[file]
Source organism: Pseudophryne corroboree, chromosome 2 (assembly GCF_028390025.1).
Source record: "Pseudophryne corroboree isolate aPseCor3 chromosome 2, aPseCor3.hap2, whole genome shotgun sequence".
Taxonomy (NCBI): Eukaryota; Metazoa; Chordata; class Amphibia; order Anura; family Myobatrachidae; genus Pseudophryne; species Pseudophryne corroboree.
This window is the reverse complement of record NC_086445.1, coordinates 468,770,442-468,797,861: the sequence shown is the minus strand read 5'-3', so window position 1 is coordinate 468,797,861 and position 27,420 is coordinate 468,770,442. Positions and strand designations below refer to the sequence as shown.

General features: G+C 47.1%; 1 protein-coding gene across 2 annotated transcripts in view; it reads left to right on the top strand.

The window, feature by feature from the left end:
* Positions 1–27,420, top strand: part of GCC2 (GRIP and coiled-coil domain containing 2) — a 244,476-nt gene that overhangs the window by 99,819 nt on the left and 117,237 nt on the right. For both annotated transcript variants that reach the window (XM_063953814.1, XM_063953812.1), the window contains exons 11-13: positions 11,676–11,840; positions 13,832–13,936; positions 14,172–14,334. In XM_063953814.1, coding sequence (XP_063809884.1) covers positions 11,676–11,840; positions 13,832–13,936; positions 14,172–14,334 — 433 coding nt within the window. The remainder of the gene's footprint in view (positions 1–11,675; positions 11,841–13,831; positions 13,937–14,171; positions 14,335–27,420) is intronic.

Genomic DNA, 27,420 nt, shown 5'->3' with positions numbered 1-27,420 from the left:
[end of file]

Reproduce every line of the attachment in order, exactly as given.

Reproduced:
Source organism: Pseudophryne corroboree, chromosome 2 (assembly GCF_028390025.1).
Source record: "Pseudophryne corroboree isolate aPseCor3 chromosome 2, aPseCor3.hap2, whole genome shotgun sequence".
Taxonomy (NCBI): Eukaryota; Metazoa; Chordata; class Amphibia; order Anura; family Myobatrachidae; genus Pseudophryne; species Pseudophryne corroboree.
This window is the reverse complement of record NC_086445.1, coordinates 468,770,442-468,797,861: the sequence shown is the minus strand read 5'-3', so window position 1 is coordinate 468,797,861 and position 27,420 is coordinate 468,770,442. Positions and strand designations below refer to the sequence as shown.

General features: G+C 47.1%; 1 protein-coding gene across 2 annotated transcripts in view; it reads left to right on the top strand.

The window, feature by feature from the left end:
* Positions 1–27,420, top strand: part of GCC2 (GRIP and coiled-coil domain containing 2) — a 244,476-nt gene that overhangs the window by 99,819 nt on the left and 117,237 nt on the right. For both annotated transcript variants that reach the window (XM_063953814.1, XM_063953812.1), the window contains exons 11-13: positions 11,676–11,840; positions 13,832–13,936; positions 14,172–14,334. In XM_063953814.1, coding sequence (XP_063809884.1) covers positions 11,676–11,840; positions 13,832–13,936; positions 14,172–14,334 — 433 coding nt within the window. The remainder of the gene's footprint in view (positions 1–11,675; positions 11,841–13,831; positions 13,937–14,171; positions 14,335–27,420) is intronic.

Genomic DNA, 27,420 nt, shown 5'->3' with positions numbered 1-27,420 from the left: